Donald Trump has officially taken the first step in his promise to "build the wall." According to Reuters, the Trump transition team presented a "wide-ranging request for documents and analysis" to the Department of Homeland Security in early December "to assess all assets available for border wall and barrier construction."
Reuters learned about the requests via an internal agency memo regarding a Dec. 5 meeting between Trump's transition team and U.S. Customs and Border Protection officials. In the meeting, Trump's team asked for information about the department's capacity to expand immigrant detention and its aerial surveillance program that President Obama significantly "downsized." The team also asked for details about Obama's executive orders on immigration and "whether federal workers have altered biographic information kept by the department about immigrants out of concern for their civil liberties."
One program the transition team asked about, according to the email summary, was Operation Phalanx, an aerial surveillance program that authorizes 1,200 Army National Guard airmen to monitor the southern border for drug trafficking and illegal migration.
The program once deployed 6,000 airmen under President George W. Bush but was downsized by Barack Obama, a move blasted by some conservatives who argue the surveillance is vital to border security.
The transition team also asked for copies of every executive order and directive sent to immigration agents since Obama took office in 2009, according to the memo summarizing the meeting.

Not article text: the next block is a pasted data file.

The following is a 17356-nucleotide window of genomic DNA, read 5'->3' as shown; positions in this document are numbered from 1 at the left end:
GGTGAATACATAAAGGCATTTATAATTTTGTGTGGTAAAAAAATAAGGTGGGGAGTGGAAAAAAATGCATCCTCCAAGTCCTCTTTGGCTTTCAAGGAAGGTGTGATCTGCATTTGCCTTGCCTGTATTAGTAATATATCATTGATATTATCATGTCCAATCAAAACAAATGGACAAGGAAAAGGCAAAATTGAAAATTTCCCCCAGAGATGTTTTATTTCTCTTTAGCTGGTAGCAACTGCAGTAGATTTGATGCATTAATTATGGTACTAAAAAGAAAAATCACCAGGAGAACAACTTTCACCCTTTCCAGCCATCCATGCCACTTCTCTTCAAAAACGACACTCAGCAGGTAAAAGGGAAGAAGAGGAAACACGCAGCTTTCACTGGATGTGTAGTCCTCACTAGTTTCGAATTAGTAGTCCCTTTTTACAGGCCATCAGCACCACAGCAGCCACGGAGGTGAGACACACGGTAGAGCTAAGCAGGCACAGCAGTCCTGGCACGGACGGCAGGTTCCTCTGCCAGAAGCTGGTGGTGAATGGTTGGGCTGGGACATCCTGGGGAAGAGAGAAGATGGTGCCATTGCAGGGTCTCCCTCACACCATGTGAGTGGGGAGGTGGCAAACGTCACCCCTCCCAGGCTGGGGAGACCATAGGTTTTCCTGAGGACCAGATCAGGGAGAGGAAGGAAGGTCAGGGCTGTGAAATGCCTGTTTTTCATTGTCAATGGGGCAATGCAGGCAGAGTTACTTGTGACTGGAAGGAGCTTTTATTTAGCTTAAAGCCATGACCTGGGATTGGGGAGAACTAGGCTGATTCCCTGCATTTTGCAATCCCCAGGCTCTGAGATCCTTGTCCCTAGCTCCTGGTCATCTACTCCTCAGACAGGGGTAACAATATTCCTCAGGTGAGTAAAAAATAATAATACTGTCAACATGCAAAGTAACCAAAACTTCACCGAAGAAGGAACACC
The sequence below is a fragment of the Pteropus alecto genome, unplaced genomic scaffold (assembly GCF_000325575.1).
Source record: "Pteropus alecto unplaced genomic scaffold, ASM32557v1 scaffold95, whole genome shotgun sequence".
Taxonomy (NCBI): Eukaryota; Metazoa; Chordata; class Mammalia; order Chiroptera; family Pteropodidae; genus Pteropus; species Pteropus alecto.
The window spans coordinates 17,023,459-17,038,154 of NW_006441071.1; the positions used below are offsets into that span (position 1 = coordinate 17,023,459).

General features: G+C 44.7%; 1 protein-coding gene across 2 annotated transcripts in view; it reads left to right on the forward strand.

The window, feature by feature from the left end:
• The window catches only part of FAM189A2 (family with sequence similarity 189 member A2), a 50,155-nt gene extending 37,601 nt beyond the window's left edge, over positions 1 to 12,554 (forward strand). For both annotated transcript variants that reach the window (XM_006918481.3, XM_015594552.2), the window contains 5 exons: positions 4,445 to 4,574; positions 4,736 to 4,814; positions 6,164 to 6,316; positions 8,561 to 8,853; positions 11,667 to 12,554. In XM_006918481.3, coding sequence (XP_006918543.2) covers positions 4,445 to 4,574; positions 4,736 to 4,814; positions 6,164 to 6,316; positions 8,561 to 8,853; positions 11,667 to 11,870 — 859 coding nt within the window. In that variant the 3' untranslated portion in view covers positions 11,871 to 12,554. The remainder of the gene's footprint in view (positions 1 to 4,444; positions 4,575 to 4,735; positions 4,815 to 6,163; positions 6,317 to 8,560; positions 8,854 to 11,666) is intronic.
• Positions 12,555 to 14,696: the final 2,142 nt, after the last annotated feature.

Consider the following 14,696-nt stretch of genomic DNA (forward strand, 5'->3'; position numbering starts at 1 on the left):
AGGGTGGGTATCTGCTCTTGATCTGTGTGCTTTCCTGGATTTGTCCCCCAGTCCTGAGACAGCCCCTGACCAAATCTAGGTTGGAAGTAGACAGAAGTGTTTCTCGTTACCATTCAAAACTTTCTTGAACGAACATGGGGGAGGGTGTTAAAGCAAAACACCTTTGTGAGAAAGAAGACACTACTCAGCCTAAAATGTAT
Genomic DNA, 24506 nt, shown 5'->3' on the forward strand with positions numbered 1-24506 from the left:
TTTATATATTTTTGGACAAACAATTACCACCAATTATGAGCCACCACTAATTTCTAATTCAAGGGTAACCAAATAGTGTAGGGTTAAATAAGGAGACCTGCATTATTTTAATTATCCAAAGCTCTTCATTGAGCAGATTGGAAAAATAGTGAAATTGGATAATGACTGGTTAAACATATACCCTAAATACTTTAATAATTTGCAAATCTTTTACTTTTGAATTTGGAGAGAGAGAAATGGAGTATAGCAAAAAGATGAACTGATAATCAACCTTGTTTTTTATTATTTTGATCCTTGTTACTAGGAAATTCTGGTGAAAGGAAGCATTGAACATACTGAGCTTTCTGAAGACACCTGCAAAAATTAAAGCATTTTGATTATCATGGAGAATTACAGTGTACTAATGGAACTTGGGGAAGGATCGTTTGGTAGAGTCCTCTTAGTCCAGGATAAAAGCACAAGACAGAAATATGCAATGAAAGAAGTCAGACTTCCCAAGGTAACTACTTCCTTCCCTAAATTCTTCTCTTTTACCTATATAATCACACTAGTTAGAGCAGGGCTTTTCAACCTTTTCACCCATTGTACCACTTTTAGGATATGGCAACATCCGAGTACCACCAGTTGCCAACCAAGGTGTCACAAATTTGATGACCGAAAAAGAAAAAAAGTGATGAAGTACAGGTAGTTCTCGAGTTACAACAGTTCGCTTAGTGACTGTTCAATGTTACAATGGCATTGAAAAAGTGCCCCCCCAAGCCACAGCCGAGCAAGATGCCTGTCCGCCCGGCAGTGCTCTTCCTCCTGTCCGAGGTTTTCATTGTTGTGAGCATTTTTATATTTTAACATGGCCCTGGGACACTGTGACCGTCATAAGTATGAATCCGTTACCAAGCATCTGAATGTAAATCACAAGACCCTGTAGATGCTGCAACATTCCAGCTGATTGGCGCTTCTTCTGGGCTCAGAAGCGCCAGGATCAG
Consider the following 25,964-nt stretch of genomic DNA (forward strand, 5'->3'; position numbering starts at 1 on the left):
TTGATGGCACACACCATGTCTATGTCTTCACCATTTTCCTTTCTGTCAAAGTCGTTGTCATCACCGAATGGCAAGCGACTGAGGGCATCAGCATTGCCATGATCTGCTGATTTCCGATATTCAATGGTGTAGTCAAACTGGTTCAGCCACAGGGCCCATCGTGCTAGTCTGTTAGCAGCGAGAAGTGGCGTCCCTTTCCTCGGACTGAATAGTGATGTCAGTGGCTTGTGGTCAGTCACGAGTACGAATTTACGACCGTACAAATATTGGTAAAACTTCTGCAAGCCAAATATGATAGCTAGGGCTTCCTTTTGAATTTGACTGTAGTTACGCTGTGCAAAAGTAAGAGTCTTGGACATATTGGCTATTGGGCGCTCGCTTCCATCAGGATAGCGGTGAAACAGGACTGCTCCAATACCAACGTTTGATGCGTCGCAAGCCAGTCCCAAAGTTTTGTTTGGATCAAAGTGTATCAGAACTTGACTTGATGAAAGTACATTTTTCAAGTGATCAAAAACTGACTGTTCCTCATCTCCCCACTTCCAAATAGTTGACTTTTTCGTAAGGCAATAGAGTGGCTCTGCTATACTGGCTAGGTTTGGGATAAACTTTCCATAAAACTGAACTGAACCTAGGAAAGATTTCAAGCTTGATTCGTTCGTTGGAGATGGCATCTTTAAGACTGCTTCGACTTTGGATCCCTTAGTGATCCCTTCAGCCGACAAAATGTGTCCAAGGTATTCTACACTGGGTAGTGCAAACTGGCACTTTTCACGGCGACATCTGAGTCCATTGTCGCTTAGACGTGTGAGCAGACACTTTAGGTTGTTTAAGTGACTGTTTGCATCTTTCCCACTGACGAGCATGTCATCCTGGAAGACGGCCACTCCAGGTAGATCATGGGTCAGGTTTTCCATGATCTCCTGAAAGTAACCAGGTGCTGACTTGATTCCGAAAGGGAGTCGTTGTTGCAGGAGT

The memo provided some of the details of the department's response, including identifying "more than 400 miles along the U.S.-Mexico border, and about the same distance along the U.S.-Canada border, where new fencing could be erected."
Though Trump has only seriously discussed building a wall on the southern border, the agency provided a report showing specific locations and costs for building both southern and northern security fences. In the south, DHS identified 413 miles where a border fence could be built and estimated the total cost to be $11.37 billion. Along the Canadian border, the agency identified 452 miles, costing a total of $3.3 billion. The reason for the higher cost for the southern border, Reuters explains, is its focus on keeping out pedestrians rather than just vehicles.
Both the transition team and the department would not respond to Reuters' request for comment.